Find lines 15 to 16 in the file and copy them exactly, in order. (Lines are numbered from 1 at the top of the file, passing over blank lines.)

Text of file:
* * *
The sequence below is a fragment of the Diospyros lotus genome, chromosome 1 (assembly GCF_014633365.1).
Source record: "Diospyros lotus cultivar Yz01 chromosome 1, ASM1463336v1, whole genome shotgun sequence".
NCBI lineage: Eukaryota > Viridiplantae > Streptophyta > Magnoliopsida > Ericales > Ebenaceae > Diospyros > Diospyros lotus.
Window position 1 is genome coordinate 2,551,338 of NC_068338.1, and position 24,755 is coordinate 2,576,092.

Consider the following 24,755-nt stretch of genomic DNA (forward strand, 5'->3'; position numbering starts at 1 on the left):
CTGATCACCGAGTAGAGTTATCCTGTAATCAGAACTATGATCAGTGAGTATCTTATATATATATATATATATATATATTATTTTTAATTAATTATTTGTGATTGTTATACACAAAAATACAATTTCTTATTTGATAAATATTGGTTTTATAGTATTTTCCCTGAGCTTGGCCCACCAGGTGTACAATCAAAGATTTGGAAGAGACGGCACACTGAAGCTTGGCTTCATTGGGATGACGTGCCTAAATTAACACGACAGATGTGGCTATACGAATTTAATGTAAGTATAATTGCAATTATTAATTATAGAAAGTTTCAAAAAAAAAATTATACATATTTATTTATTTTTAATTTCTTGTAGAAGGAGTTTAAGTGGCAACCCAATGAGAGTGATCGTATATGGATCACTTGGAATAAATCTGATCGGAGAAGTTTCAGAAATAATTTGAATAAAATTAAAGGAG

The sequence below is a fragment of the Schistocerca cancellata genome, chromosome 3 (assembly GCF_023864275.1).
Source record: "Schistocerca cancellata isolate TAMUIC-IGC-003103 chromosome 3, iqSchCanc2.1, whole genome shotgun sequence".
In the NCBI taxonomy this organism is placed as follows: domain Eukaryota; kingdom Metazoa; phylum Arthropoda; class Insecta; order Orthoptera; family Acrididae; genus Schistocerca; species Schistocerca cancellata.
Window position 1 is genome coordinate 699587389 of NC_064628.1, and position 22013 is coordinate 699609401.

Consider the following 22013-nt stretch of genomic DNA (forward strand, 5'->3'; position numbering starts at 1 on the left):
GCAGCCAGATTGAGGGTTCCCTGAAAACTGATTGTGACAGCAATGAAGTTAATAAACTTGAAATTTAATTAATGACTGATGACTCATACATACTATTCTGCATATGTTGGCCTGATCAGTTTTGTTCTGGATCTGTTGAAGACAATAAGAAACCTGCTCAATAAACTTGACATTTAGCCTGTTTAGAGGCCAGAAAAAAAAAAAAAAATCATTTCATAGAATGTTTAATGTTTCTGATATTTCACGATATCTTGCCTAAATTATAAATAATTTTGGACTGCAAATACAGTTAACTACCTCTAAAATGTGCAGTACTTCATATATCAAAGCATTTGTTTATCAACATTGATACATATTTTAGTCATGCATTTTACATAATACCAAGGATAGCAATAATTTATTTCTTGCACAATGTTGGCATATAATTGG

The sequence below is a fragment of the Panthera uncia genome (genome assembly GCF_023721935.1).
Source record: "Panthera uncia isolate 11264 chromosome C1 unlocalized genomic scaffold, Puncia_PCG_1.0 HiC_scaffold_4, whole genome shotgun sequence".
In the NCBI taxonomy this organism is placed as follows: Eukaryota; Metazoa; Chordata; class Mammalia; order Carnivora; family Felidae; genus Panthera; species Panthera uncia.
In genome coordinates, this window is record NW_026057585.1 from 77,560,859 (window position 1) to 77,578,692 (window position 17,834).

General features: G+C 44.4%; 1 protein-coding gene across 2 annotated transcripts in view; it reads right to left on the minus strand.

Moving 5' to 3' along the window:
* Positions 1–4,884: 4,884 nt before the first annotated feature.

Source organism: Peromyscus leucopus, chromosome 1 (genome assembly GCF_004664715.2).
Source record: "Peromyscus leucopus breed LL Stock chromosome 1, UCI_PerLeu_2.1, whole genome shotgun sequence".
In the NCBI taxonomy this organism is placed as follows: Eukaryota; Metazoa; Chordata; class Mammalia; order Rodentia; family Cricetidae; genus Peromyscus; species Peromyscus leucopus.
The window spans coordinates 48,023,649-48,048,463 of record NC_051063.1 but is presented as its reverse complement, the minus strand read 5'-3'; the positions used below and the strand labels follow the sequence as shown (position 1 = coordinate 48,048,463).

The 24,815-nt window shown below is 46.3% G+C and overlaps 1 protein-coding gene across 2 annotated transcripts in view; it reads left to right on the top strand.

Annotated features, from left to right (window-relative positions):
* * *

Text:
In the NCBI taxonomy this organism is placed as follows: Eukaryota; Metazoa; Chordata; class Mammalia; order Carnivora; family Felidae; genus Panthera; species Panthera uncia.
In genome coordinates, this window is record NW_026057585.1 from 77,560,859 (window position 1) to 77,578,692 (window position 17,834).